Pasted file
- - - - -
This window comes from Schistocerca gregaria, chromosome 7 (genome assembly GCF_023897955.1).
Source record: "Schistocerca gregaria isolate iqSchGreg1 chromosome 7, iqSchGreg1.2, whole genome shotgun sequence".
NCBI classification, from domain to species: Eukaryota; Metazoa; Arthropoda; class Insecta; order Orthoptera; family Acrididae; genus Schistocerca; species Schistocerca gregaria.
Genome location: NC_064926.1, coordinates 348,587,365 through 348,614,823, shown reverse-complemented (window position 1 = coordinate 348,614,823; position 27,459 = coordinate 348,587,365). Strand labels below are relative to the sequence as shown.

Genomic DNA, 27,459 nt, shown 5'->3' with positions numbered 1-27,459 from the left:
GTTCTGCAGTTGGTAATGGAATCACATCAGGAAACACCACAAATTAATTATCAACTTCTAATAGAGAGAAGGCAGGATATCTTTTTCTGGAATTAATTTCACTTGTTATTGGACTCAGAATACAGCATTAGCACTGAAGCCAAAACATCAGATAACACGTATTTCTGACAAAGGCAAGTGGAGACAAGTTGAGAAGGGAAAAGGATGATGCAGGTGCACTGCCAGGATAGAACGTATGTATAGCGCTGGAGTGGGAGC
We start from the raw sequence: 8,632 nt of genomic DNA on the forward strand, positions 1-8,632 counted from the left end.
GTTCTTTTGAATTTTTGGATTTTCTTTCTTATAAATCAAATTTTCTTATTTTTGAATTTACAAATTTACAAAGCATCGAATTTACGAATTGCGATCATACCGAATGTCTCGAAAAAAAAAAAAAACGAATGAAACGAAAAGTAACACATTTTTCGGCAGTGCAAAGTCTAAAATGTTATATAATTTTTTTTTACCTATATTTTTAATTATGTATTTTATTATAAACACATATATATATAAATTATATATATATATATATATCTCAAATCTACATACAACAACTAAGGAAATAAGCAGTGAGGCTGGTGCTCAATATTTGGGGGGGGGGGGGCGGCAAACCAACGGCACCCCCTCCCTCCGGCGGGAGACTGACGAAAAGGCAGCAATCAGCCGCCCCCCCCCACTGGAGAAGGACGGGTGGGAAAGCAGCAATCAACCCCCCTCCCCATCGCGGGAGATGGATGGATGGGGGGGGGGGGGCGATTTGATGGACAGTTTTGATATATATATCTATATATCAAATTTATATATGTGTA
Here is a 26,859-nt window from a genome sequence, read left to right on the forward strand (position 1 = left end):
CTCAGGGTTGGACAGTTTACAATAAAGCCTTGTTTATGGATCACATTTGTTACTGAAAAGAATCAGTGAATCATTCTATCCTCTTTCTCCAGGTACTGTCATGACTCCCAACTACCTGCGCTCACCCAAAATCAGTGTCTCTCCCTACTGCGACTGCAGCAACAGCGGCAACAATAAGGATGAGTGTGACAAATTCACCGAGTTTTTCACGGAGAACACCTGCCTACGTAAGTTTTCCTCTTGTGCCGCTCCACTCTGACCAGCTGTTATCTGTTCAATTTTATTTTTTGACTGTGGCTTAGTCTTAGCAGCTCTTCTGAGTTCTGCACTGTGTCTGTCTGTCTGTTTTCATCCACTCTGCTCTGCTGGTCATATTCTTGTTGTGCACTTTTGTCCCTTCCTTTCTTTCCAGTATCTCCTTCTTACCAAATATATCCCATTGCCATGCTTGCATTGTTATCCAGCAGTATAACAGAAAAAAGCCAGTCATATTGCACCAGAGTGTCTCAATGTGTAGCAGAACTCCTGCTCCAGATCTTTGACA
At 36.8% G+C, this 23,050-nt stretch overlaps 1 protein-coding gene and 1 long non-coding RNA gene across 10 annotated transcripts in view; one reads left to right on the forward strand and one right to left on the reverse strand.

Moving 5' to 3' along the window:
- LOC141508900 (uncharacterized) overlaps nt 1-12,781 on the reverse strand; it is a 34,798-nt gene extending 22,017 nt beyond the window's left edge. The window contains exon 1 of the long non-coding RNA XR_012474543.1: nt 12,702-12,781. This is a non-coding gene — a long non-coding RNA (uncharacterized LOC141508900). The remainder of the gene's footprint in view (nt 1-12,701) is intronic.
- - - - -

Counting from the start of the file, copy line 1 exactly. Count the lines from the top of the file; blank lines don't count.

This window comes from Schistocerca gregaria, chromosome 7 (genome assembly GCF_023897955.1).